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What Is Login Security? Best Practices for Online Safety


A large portion of your workday likely includes logging in to multiple digital accounts and using multiple devices and online services. But what happens when you forget your password or have to reset it? For one, you’re creating downtime. Your work day slows down, and you become frustrated.

Thankfully, it doesn’t have to be this way. With effective password management and strong password implementation, you can minimize disruptions and maintain a smooth workflow.

Login security makes sure that only authorized users, employees, and partners have identity and access to your business content and overall operations. Username and password used to be sufficient, but cyber-criminals have become increasingly advanced, gained top experience over time, and are outsmarting technology.

Why Should You Take Login Security Seriously?

Passwords on online accounts and websites are recycled far too often. A Google-conducted survey identified that 65% of people use the same password for multiple or all of their accounts.

This means the impact of that single compromise can be much worse than expected. For example, if your password is stolen, that same password can be tested across multiple platforms. And if you’re one of those people who use the same usernames and passwords for multiple accounts, you are more at risk of having consequential impacts on identity verification.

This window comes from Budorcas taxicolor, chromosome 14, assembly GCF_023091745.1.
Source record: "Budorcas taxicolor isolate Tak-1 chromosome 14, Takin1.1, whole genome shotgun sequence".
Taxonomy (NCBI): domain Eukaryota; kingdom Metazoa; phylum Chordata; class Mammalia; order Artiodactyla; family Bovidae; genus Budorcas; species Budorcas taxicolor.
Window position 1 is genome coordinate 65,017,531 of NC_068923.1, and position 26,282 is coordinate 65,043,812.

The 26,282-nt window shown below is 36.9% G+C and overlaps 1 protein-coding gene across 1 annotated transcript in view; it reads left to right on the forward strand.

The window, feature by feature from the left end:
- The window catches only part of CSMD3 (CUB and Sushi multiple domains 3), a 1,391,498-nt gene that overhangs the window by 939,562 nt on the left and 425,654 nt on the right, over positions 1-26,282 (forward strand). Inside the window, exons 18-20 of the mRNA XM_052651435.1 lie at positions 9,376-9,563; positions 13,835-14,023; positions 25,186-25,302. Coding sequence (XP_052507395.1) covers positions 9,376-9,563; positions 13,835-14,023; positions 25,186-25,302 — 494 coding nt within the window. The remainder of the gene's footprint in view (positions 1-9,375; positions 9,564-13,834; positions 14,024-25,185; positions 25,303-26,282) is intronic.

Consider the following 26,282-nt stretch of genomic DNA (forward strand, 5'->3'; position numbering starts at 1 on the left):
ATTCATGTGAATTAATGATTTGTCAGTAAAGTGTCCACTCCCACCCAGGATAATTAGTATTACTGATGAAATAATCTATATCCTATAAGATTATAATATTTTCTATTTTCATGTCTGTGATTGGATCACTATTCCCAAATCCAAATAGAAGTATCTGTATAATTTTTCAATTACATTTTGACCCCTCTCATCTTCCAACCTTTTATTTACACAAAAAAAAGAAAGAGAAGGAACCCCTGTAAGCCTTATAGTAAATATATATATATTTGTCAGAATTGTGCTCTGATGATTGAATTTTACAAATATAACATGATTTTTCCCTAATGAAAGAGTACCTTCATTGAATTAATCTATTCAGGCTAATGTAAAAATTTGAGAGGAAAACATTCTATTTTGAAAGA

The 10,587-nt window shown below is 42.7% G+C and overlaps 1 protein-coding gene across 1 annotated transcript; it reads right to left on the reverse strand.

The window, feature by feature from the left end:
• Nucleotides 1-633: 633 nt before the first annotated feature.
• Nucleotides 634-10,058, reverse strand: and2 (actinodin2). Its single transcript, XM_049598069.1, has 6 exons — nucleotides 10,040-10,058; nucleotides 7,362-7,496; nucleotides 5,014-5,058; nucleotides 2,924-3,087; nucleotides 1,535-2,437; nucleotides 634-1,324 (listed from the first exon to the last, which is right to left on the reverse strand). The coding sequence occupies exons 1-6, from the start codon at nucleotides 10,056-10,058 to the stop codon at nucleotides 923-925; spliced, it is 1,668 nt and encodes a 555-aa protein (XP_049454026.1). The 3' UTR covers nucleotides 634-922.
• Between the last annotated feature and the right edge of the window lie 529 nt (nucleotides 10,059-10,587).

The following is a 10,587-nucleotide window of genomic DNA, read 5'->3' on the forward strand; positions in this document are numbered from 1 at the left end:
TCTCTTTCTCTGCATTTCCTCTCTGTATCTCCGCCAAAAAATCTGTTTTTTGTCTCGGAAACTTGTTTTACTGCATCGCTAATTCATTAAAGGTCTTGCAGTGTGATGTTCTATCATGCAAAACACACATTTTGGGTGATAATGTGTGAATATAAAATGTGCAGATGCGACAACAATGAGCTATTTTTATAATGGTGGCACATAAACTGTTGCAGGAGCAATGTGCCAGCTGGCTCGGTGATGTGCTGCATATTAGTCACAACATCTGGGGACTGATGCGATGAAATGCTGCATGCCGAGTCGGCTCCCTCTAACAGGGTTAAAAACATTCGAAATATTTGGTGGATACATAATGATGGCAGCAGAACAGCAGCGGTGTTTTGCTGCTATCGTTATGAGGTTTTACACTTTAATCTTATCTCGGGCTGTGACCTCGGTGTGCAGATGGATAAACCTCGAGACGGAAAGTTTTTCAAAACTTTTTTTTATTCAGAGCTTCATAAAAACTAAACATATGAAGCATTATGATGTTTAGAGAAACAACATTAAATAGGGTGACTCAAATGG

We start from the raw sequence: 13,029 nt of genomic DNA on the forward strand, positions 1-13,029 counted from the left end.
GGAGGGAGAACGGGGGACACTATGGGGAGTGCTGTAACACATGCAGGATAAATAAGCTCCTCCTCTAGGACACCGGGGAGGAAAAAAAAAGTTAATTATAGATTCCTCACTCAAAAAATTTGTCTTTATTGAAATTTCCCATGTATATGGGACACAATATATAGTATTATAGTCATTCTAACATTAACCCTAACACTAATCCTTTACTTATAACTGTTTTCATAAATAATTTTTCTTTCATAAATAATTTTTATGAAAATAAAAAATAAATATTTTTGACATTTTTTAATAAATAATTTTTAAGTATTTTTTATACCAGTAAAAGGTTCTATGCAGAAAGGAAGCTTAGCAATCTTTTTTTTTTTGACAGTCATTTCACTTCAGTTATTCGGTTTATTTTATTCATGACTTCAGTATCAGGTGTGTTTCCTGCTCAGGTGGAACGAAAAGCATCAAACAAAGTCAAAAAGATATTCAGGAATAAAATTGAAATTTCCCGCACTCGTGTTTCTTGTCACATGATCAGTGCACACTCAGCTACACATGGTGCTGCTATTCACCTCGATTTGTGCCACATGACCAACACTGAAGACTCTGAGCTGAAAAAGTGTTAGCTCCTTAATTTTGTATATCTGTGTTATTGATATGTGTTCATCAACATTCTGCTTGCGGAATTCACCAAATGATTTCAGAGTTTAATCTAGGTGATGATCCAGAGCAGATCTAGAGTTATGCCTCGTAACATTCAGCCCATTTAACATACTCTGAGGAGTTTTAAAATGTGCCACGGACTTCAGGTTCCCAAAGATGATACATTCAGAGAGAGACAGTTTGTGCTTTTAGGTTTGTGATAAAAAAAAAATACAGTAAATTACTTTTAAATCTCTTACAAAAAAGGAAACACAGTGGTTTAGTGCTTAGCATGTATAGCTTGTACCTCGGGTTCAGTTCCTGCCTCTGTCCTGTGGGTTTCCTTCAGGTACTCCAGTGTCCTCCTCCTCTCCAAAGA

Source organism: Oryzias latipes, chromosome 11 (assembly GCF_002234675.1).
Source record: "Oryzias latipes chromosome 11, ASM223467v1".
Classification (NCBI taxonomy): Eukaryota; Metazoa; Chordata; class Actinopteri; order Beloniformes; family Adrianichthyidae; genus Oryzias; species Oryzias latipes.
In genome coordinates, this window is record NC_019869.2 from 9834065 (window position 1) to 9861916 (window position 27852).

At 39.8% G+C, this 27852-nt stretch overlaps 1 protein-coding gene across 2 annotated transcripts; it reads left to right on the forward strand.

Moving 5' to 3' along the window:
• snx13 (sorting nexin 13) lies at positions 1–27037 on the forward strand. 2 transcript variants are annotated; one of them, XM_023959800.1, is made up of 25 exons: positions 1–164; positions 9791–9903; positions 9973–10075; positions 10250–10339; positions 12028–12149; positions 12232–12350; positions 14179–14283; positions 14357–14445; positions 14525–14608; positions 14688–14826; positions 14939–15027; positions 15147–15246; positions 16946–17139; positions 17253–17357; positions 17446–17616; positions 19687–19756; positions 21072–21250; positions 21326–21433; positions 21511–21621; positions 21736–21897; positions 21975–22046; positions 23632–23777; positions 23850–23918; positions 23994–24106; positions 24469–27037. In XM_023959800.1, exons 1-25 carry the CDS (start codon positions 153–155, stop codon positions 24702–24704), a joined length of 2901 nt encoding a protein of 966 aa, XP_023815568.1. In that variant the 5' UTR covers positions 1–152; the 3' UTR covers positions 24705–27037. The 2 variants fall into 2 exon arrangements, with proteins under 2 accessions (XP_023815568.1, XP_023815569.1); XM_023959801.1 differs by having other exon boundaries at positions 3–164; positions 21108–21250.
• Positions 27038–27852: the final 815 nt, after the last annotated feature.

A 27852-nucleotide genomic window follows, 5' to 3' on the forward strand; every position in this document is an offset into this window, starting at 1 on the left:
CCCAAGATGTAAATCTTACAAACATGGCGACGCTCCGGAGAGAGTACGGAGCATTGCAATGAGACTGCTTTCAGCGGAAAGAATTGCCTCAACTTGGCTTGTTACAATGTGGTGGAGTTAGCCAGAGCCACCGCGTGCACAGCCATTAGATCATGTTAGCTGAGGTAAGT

Data breaches

Perhaps the most immediate and obvious risk is that of data breaches.

Lax login security, passwordless authentication, or weak passwords can help cybercriminals gain unauthorized access to sensitive information such as personal details, financial records, proprietary business information, and more. This can lead to a host of problems, such as brute-force attacks, identity theft, financial fraud, and the leaking of confidential business data.

Account takeover

Weak login credentials can lead to user identity theft and account takeover, where malicious actors gain control of your personal or business accounts. The cybercriminal can then change the account details and lock out the legitimate user. Once that happens, they can use the account to launch further attacks. This not only poses a significant risk to your online security but also elevates the threat intelligence through compromised accounts.